Top PDF Development of Tool Wear Machining Monitoring Using Novel Statistical Analysis Method, I-kaz™

Development of Tool Wear Machining Monitoring Using Novel Statistical Analysis Method, I-kaz™

Development of Tool Wear Machining Monitoring Using Novel Statistical Analysis Method, I-kaz™

The development of tool wear conditioning monitoring method is proposed by applying ceramic piezoelectric sensor mounted on the tool holder in turning machine to monitor vibration signals due to the flank wear progression. Signals captured by the sensor are statistically analysed using Integrated Kurtosis-based Algorithm for Z-notch filter (I-kaz TM ) technique. This technique produces a 3D graphic form that is quantified by coefficient of I-kaz (Z ’ ), representing the degree of scattering of data distribution. The result indicates that I-kaz 3D graphic is experiencing contractionary, while Z ’ values are getting smaller as the flank wear and cutting speed increases.
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Evaluation of 
					tool wear and machining performance by analyzing vibration 
					signal in friction drilling

Evaluation of tool wear and machining performance by analyzing vibration signal in friction drilling

In general, the captured signals are raw signals that undergoes signal processing to extract significant features out of them. During the feature extraction stage, the most appropriate features, which correlate well with tool wear and not affected by process conditions are extracted from the captured signals (Siddhpura and Paurobally, 2013). The overall signal represents the total energy content of all vibration sources at all frequencies. The overall vibration can be quantified in mathematical or statistical approach in terms of the values such as peak, peak-to- peak, root means square and average. Then the values can be determined so as to identify the machining condition (Hassan et al., 2018). Although this approach is useful in terms of its simplicity, it ignores the dynamic information contained in the signal. An alternative is to investigate the frequency distribution of the signal. Many researchers investigate the tool wear based on vibration signal analysis for multiple conventional machining processes that includes drilling, milling, lathe and grinding (Hassan et al., 2018; D’Addona et al., 2016; Zhang et al., 2008; Chen and Li, 2007). The concept and the method to analyse the signal is similar among the reaserchers. The filtering carried out from the raw signal eliminates noise from the machining process. The filtering signal were plotted into time domain and frequency domain to analyse the raw data signal from the machining process. Allowing the identification and categorization of the tool state i.e. sharp tool and worn tool from the vibration signal of the machining process. Subsequently, feature extraction is conducted on the signal for further application in tool condition monitoring (TCM).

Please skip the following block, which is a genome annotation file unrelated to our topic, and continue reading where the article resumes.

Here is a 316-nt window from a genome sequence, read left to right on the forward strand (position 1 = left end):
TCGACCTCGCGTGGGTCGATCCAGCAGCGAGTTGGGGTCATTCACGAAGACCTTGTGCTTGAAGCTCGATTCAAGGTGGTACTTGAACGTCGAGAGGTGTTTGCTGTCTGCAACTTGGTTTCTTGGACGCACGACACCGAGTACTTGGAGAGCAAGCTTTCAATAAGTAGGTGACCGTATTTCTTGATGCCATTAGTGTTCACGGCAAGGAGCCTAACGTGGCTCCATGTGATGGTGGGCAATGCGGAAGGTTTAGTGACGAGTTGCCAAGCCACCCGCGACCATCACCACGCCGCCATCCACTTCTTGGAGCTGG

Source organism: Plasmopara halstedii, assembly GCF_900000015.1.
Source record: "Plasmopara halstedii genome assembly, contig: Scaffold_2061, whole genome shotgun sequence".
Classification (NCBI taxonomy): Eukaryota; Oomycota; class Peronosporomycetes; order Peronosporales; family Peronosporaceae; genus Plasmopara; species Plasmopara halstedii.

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Tool wear monitoring using Macro Fibre 
		Composite as a vibration sensor via I kazTM statistical signal analysis

Tool wear monitoring using Macro Fibre Composite as a vibration sensor via I kazTM statistical signal analysis

Industrial technology have grown rapidly over the century, thus, machine monitoring system must undergo a tremendous change to suit the needs. Machine monitoring system is a process of monitoring the condition of machine when operate. The system is essential especially for unmanned machining, as it capable of identifying machining system defects or failures and their location. That way, maintenance works can be done according to plan, making sure the machine instrument and system are in good condition and can be used regularly. This indirectly prevent any further loss and shorten the time and cost needed to accomplish certain operation. A good machining monitoring can be developed by a better understanding on the basic operation of machine being handled, identified parameter, workpiece and cutting tool’s type of material, wear of tool or insert, and method for monitoring (Byrne et al., 1995; Sick, 2002).